Heyl Q&A: The Buffett Ruse: Stop posturing & start prioritizing
Diana Furchtgott-Roth is a senior fellow at the Manhattan Institute for Policy Research, an economics-oriented think tank, and is the former chief economist for the U.S. Department of Labor.
She spoke to the Trib regarding a linchpin of President Obama's re-election campaign known as the Buffett Rule. Named for Berkshire Hathaway CEO Warren Buffett, it's a proposed minimum effective tax of 30 percent on anyone earning more than $1 million annually.
Q: To many Americans, the Buffett Rule seems like a good idea. In your estimation, what are its chief flaws?
A: First of all, it raises very little money -- $47 billion over a 10-year period, according to the Joint Committee on Taxation. Second, it would not result in many millionaires paying additional taxes. Number three, it would hurt small businesses on which it raised taxes.
But the main problem with the Buffett Rule is that it's just political posturing. The reason that many millionaires have lower tax rates is because they get income from (low-taxed) capital gains. The Buffett Rule doesn't mention taxing capital gains at a higher rate, and that in essence is what they would have to do in order to have millionaires pay taxes at (a) 30-percent (rate).
Q: Would it be problematic for the economy if taxes were increased on investment income?
A: It would be very problematic. There are many projects that would not be undertaken if we had a higher capital gains tax rate, (considering) we already have the highest global corporate tax rate in the world at 35 percent.
Q: Are people too focused on the president's insistence that raising taxes on the well-off is a matter of fairness and equality?
A: Yeah. I don't think (that position) is really very relevant, because you don't find Americans flocking to countries around the world such as Haiti or Cuba, where the people are equal and they are very poor. You find, on the other hand, people all over the world who want to come to America. Yes, it has more inequality than other industrialized countries, but there are also more opportunities, which is why people want to come.
Q: Do you believe these more important issues are being lost in the din of Buffett Rule discussions?
A: I think they are being lost. This is the fourth year that we've had deficits of a trillion dollars or more, so adding $5 billion (via the Buffett Rule) is not going to help our (yearly) deficit problem. We need to be looking at the increased amounts we are paying in entitlements, the waste in our budgets that show $50 billion for high-speed rail, the money we are spending on electric cars when Americans don't want to buy them, the money we are spending on mass transit when Americans don't want to ride it. These are the serious things we should be sitting down and prioritizing.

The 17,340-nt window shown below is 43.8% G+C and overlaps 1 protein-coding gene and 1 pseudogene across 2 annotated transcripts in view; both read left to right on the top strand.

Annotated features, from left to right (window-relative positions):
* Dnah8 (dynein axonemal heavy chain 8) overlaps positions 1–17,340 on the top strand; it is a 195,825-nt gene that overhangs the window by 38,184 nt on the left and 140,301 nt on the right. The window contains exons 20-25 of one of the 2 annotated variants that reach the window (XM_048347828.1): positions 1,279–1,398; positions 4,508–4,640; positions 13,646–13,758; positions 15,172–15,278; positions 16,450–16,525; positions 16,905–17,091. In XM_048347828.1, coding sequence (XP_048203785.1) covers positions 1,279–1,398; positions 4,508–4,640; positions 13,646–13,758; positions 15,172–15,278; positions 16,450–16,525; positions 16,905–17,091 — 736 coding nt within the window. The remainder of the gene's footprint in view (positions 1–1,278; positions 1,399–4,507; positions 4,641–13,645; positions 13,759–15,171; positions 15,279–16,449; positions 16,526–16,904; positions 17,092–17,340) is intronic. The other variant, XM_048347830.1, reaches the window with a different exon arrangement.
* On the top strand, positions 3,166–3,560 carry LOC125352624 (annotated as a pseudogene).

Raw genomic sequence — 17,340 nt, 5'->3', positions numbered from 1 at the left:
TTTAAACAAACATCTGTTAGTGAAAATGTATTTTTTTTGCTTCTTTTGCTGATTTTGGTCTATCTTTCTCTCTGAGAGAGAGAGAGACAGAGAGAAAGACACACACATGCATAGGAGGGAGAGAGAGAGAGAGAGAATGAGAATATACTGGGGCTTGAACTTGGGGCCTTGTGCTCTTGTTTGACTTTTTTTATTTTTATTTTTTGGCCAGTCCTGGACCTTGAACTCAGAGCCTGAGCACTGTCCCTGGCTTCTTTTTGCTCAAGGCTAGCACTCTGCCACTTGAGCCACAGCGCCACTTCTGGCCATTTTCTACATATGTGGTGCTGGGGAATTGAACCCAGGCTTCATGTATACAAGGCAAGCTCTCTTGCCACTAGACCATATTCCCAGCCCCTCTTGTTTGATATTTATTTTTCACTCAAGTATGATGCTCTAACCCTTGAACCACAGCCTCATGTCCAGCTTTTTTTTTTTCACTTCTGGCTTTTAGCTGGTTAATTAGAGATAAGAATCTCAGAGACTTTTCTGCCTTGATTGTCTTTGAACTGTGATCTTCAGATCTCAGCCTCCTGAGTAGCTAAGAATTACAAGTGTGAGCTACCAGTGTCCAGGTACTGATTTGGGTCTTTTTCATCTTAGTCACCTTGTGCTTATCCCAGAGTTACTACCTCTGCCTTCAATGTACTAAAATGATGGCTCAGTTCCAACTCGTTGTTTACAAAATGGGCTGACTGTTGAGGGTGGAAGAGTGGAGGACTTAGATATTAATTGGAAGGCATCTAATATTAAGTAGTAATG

Q: So do you think the president is engaging in political sleight of hand?
A: Yes, exactly. This is being done for political purposes. What we need to do is rationally sit down and think how we can avoid borrowing $4 out of every $10 that we spend. This is a serious situation. We're becoming more and more dependent on foreign borrowing (and) while interest rates are low now, what if they jump up to the norm of 5 percent or 6 percent from the current rate of 2 percent? We're going to have real problems with our budget. We need to figure out how to manage the federal budget like households manage theirs.
Show commenting policy
TribLive commenting policy
You are solely responsible for your comments and by using TribLive.com you agree to our Terms of Service.
We moderate comments. Our goal is to provide substantive commentary for a general readership. By screening submissions, we provide a space where readers can share intelligent and informed commentary that enhances the quality of our news and information.
While most comments will be posted if they are on-topic and not abusive, moderating decisions are subjective. We will make them as carefully and consistently as we can. Because of the volume of reader comments, we cannot review individual moderation decisions with readers.
We value thoughtful comments representing a range of views that make their point quickly and politely. We make an effort to protect discussions from repeated comments either by the same reader or different readers.
We follow the same standards for taste as the daily newspaper. A few things we won't tolerate: personal attacks, obscenity, vulgarity, profanity (including expletives and letters followed by dashes), commercial promotion, impersonations, incoherence, proselytizing and SHOUTING. Don't include URLs to Web sites.
We do not edit comments. They are either approved or deleted. We reserve the right to edit a comment that is quoted or excerpted in an article. In this case, we may fix spelling and punctuation.
We welcome strong opinions and criticism of our work, but we don't want comments to become bogged down with discussions of our policies and we will moderate accordingly.
We appreciate it when readers and people quoted in articles or blog posts point out errors of fact or emphasis and will investigate all assertions. But these suggestions should be sent via e-mail. To avoid distracting other readers, we won't publish comments that suggest a correction. Instead, corrections will be made in a blog post or in an article.